The Tribune - Spectrum


, September 29, 2002

Punjabi literature
Information-based capitalism more socialistic
Jaspal Singh

NUMERICALLY Punjabi is the 13th largest language of the world and it can safely boast of the best writer-reader ratio. Every month scores of Punjabi books appear on bookstalls, though most of them rot in godowns for want of buyers.

Polemical writing is almost non-existent in Punjabi. However, recently Pritam Singh, a retired IAS officer and a well-known student of Punjabi political economy, came out with a highly polemical book, Vaad-Samvaad (Lokgeet Parkashan, Chandigarh). The topics selected by him are Marxvad di Bhaanj (defeat of Marxism), Adhunikata da Sankalp (concept of modernity) Punjab Sahit ate Pargativad - Vihwin Sadi da antala Parha, Samaj ate Sahit — Ikiwin Sadi wich Rup Rekha (Literature and society-an outline in the 21st century), Parvasi Punjabi Sahit (Immigrant Punjabi literature) and so on. There are a few contemporary writers like Harbhajan Halwarvi, (late) N.K. Joshi, Amerjit Chandan, and Harbhajan Hundal who also participate in this debate.

Pritam Singh holds that Marxist ideas had some relevance before the advent of the Information Age, which now has a total sweep over the entire world, sucking all societies into a globalised economic order. The Marxian concept that the capitalist mode of production leads to concentration of wealth by pauperising the proletariat has not stood the test of time. Marx also predicted that with the passage of time the proletariat would be forced to make a revolution to take over the state power so that the capitalist mode of production is done away with. Marxism, according to the author, failed at the economic front, which led to the disintegration of the Socialist Bloc, causing extreme gloom and frustration in the progressive circles.


In the Information Era the production forces have received an unimaginable quantum jump, producing heaps of wealth that is more evenly distributed among individuals engaged in the production process. Therefore, modern information-based capitalism, according to Pritam Singh, is more socialistic than the oligarchic socialism of the Soviet brand. Such arguments have been put forth by the author to debunk all kinds of progressive strains.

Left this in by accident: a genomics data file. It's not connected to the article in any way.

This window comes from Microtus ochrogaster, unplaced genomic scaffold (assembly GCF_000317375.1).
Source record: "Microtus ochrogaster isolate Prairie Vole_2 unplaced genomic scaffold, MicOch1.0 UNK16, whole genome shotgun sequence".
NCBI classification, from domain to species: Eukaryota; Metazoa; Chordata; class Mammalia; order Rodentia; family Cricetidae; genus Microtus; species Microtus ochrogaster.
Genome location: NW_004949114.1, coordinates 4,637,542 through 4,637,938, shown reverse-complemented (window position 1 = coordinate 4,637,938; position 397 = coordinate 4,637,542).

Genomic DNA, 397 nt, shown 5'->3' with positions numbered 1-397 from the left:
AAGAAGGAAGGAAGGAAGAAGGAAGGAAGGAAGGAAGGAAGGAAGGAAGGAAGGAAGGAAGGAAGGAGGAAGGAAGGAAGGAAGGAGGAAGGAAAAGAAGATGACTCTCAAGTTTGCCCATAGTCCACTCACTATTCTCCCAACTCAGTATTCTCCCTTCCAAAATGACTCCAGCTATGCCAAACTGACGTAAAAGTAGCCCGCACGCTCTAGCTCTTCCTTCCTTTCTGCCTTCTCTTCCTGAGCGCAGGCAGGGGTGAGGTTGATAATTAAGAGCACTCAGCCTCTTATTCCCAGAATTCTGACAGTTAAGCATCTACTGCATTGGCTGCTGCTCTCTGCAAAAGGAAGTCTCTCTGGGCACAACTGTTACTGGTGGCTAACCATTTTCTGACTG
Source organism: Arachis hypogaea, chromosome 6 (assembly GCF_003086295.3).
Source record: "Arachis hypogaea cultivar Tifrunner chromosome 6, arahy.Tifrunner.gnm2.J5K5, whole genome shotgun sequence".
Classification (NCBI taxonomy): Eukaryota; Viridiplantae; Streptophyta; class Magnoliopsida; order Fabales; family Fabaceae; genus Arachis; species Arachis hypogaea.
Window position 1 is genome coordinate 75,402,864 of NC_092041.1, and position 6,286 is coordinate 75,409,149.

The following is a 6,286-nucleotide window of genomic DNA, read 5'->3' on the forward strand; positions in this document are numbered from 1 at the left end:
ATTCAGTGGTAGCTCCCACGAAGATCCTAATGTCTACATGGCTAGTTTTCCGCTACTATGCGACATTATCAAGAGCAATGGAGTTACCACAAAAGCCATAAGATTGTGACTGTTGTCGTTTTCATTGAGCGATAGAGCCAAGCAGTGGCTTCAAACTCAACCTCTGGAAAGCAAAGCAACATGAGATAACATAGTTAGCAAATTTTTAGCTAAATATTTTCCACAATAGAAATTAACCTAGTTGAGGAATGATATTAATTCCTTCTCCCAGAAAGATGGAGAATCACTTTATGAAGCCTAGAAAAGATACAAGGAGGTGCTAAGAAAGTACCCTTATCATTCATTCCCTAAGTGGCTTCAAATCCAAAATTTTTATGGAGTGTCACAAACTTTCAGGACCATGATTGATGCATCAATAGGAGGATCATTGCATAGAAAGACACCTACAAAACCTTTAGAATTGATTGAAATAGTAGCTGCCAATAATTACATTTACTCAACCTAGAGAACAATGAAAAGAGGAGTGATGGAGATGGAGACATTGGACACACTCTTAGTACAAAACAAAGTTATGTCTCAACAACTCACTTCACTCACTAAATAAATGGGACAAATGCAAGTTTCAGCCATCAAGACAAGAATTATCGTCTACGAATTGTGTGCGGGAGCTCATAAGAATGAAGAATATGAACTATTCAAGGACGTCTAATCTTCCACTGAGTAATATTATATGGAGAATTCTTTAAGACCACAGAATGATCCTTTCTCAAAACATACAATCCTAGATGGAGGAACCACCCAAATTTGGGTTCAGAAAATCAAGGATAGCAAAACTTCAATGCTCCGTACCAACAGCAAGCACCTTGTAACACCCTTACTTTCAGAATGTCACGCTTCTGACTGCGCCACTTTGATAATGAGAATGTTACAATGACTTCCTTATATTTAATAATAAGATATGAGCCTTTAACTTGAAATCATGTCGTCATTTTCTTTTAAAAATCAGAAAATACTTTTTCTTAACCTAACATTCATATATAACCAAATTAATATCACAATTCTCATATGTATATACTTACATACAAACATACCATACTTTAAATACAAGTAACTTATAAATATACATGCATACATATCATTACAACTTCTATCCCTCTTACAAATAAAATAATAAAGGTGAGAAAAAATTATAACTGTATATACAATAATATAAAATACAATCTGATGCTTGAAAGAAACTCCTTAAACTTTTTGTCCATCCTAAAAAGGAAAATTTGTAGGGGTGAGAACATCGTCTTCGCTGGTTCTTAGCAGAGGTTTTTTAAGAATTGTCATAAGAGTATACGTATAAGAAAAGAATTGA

No doubt, Pritam Singh gives a good expose of modernism and problems of the progressive movement in literature, but his ideas about cybernetic capitalism and its global fallout are not tenable when we consider the neo-colonial ravages caused by the present-day market forces.

The second half of the 20th century is known by the rivalry of two superpowers. But the advent of the 21st century has spawned two blocs of a different kind — the powerful and the powerless. The Information Revolution has caused huge concentration of wealth in a dozen or so countries of the world. Pritam Singh himself maintains that one single individual Bill Gates of the Microsoft owns billions of dollars, which is more than the GDP of many nations in the Third World. In fact, now the working class is not the proletariat of the world, it is the scores and scores of pauperised nations.

Pritam Singh’s assumption that Marxism has become irrelevant since it has failed to remove poverty is based on a facile understanding of Marxist ideas. Poverty has never been a point of departure for Karl Marx. Since he was basically a philosopher in the Hegelian tradition, his inquiry starts with dehumanisation of man in the capitalist system. He maintains that people have remained poor in all preceding ages, but they were never as dehumanised and alienated as they are in the present system. Not only the workers are dehumanised because of poverty, the capitalist is also dehumanised because of the brute behaviour of capital, which is usually devoid of any human attributes whatsoever.

The "species essence" of man can be realised only in a just global order. Information or capital, whatever generates wealth, unless it is utilised for the well being of mankind, it is not a human institution. Both information and capital in the present system are behaving in a more brutal way than they ever did in the past, thus lumpenising millions of people in the world.

Pritam Singh holds that intellectual property today is the greatest source of wealth, but one may ask in which direction does it flow and who is getting rich at whose cost? I hope the author will take his look off his fetish, that is, cybernetic heaps of wealth, and review the plight of the "proletarianised" nations of the world that now have landed in a blind alley waiting to be rescued by the "frowning knights" of the world.